Flutter Desktop - All 3 platforms are now ALPHA

Windows was Dev Preview. Now it’s Alpha, alongside with Linux and MacOs.

Web is Beta for some time now. Maybe it wasn’t evolved to Stable because some architectural changes being made to support Desktop could affect it. Maybe the PWA support intended to it is a growing not stable enough thing as architecture. Maybe when Desktop reaches Beta, Web goes Stable?
The plan before the pandemic was to reach December with Android, iOS, Web, Windows, MacOS and Linux working… But is “working” Stable? Or just Alpha or Beta?

The entire x-platform ecosystem is getting much much more crowded

When Google started the movement that Microsoft avoided as hell for the same reasons Apple avoids (not spreading apps to other platforms), Microsoft saw that they could not run away from the fight and lose it, as they did with the mobile systems. So now, Microsoft AND Google are the main contenders.

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Swift also recently made its way to Windows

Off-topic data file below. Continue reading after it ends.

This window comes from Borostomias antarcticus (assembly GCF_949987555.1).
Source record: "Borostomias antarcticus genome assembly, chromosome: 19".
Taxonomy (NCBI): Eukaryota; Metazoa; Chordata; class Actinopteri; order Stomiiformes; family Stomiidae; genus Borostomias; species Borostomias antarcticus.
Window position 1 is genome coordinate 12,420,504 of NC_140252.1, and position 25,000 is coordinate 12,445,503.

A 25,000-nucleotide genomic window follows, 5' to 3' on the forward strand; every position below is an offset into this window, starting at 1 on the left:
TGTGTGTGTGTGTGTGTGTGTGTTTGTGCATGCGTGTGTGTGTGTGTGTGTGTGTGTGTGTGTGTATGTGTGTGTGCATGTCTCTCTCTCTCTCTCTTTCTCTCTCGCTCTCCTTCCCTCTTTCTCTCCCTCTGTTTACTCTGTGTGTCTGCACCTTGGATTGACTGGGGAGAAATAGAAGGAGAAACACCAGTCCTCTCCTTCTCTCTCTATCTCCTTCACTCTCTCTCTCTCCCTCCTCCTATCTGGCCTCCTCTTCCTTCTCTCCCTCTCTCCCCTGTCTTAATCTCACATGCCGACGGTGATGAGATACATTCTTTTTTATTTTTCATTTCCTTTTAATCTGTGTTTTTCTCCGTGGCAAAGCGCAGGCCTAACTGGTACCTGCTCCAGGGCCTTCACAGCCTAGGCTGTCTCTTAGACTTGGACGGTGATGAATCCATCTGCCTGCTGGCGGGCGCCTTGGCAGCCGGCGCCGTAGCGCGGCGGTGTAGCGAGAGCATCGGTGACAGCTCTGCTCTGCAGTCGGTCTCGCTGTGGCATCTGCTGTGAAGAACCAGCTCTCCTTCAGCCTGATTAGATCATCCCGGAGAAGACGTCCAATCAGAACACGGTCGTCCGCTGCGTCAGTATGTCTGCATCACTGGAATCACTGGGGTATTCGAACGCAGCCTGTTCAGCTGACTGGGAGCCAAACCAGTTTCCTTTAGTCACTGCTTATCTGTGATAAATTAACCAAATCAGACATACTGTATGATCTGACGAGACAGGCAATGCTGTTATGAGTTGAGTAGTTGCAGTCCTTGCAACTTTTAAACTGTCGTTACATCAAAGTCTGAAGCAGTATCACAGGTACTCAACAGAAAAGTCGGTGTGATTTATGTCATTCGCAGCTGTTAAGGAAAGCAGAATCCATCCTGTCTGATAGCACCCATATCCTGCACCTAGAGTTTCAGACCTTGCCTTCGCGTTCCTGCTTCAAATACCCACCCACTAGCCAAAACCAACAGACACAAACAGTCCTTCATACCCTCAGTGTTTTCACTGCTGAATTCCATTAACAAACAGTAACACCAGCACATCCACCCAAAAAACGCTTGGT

it gets more interesting day by day

There’s no company supporting it cross-platform alongside with some official UI solution. Apple don’t want it and I don’t see signs of change.

For now I don’t see Swift as a serious cross-platform contender. Unless and until, someone comes up with an Xcode like IDE with a crossplatform version of AppKit/UIKit… without a consistent way to build a UI, the reset is just a mind exercise

Still no competition that can check all these boxes:

  • Create and complle X-plat MacOS/Windows/Linux desktop app with no dependencies (I believe?)
  • MacOS/Windows IDE (is there a Linux IDE?)
  • Drag/Drop UI designer with mostly native controls
  • MacOS app built, UI designed and debugged using Windows IDE, Windows app built, UI designed and debugged on MacOS IDE
  • Write app, click build, fully runnable app, no additional steps required
  1. Flutter/DotNet6 :white_check_mark:
  2. Flutter/DotNet6 :white_check_mark:
  3. Flutter currently needs an external designer, DotNet6 have XAML designer, both you usually don’t need it if you get used to insert components coding them with live rendering. :white_check_mark:
  4. Flutter :red_square: currently. DotNet6 :white_check_mark:
  5. Flutter/DotNet6 :white_check_mark:

Note: I’m talking about the mature position after September/2021.